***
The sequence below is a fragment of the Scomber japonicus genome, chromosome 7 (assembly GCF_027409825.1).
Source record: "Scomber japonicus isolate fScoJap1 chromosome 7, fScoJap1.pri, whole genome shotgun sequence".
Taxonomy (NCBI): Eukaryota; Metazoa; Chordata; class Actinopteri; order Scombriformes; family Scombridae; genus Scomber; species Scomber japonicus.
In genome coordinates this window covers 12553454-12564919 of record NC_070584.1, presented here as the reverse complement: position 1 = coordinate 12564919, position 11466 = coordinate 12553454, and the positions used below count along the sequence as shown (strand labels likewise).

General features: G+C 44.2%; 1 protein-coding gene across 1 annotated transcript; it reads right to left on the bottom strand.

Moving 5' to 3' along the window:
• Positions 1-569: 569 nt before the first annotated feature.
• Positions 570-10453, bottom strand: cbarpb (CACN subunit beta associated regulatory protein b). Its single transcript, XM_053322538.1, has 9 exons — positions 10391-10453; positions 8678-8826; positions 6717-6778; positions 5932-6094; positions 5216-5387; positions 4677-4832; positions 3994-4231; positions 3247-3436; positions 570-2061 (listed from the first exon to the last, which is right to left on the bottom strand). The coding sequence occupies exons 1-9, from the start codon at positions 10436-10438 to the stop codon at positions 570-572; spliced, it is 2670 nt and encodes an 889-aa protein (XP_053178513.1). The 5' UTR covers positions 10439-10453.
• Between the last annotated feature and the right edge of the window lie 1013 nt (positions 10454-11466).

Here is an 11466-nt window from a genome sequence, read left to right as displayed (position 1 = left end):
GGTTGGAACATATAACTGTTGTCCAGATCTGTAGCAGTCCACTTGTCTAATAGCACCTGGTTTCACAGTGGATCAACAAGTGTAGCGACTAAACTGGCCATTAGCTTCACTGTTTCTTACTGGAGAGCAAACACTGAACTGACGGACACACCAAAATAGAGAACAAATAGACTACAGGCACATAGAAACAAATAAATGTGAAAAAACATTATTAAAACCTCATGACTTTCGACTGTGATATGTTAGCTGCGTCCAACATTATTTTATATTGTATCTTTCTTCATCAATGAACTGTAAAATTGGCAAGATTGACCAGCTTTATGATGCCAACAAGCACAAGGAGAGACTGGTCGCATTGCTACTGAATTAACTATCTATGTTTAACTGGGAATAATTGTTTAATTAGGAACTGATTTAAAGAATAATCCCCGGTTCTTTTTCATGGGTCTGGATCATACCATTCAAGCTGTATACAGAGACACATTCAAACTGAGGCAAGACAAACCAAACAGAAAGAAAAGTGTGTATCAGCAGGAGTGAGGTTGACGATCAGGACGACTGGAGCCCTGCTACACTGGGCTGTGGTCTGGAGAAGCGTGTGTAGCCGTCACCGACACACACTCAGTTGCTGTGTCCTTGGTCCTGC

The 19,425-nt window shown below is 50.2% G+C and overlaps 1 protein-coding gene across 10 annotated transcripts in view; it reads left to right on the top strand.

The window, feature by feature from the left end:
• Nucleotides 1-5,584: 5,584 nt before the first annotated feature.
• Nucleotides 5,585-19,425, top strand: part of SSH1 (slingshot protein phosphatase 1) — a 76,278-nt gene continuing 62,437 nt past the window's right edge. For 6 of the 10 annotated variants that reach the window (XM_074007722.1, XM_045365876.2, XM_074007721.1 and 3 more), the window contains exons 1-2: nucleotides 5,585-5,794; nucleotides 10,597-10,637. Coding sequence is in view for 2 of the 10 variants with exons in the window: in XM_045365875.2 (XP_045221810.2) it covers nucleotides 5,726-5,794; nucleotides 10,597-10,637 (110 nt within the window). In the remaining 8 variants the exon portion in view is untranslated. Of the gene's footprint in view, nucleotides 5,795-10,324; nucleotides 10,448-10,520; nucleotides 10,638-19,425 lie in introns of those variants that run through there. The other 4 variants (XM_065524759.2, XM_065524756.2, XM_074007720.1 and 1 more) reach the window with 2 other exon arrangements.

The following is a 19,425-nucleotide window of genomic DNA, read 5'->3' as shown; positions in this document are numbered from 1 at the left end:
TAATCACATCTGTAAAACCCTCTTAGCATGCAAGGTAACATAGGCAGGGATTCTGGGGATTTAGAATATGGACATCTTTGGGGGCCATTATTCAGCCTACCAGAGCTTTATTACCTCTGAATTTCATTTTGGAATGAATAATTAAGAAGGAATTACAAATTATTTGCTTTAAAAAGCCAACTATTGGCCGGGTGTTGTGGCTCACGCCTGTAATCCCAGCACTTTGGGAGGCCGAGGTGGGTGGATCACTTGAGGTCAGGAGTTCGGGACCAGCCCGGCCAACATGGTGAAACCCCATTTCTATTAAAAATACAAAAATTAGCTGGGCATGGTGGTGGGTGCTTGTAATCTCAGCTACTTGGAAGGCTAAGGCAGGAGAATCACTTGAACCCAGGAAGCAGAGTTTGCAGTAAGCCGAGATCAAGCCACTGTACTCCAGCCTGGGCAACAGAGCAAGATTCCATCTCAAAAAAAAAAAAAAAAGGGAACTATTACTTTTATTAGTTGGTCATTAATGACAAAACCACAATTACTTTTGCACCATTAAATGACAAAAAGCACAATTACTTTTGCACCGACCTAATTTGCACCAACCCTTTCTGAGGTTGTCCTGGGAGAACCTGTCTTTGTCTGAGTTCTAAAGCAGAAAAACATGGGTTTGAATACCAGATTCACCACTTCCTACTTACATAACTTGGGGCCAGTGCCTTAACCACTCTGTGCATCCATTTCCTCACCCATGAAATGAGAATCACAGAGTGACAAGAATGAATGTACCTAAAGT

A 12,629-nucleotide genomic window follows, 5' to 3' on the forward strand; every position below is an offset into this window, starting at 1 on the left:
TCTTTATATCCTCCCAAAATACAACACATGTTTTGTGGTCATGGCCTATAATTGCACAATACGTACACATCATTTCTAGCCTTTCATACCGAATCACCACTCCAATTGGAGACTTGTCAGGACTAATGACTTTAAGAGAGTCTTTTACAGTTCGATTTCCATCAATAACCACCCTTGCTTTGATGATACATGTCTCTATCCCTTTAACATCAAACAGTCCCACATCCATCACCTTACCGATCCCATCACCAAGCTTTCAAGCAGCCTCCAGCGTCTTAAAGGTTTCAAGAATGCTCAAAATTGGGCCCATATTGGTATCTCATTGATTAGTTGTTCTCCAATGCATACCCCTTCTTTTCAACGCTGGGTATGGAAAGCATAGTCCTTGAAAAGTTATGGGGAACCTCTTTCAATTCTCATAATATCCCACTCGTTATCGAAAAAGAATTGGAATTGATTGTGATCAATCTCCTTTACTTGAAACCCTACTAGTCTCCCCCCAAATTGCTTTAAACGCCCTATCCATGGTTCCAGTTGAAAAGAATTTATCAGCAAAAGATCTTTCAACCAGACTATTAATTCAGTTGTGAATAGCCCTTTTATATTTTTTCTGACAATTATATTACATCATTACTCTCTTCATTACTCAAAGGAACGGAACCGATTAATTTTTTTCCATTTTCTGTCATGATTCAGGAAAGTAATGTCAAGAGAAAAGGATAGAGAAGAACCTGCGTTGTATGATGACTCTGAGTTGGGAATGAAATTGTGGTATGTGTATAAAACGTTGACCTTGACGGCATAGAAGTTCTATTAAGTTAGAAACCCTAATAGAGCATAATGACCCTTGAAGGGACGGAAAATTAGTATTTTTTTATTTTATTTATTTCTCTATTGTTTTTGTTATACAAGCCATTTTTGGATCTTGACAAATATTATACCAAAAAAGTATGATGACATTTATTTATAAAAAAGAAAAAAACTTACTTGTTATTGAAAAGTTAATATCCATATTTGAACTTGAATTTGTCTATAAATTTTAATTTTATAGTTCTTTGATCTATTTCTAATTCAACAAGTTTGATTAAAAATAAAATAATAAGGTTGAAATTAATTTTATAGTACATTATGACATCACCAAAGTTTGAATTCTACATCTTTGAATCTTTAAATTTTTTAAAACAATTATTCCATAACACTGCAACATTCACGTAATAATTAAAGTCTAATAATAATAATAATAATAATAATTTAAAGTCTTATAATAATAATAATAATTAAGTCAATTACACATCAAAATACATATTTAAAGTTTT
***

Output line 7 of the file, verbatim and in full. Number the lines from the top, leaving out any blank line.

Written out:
• Positions 1-569: 569 nt before the first annotated feature.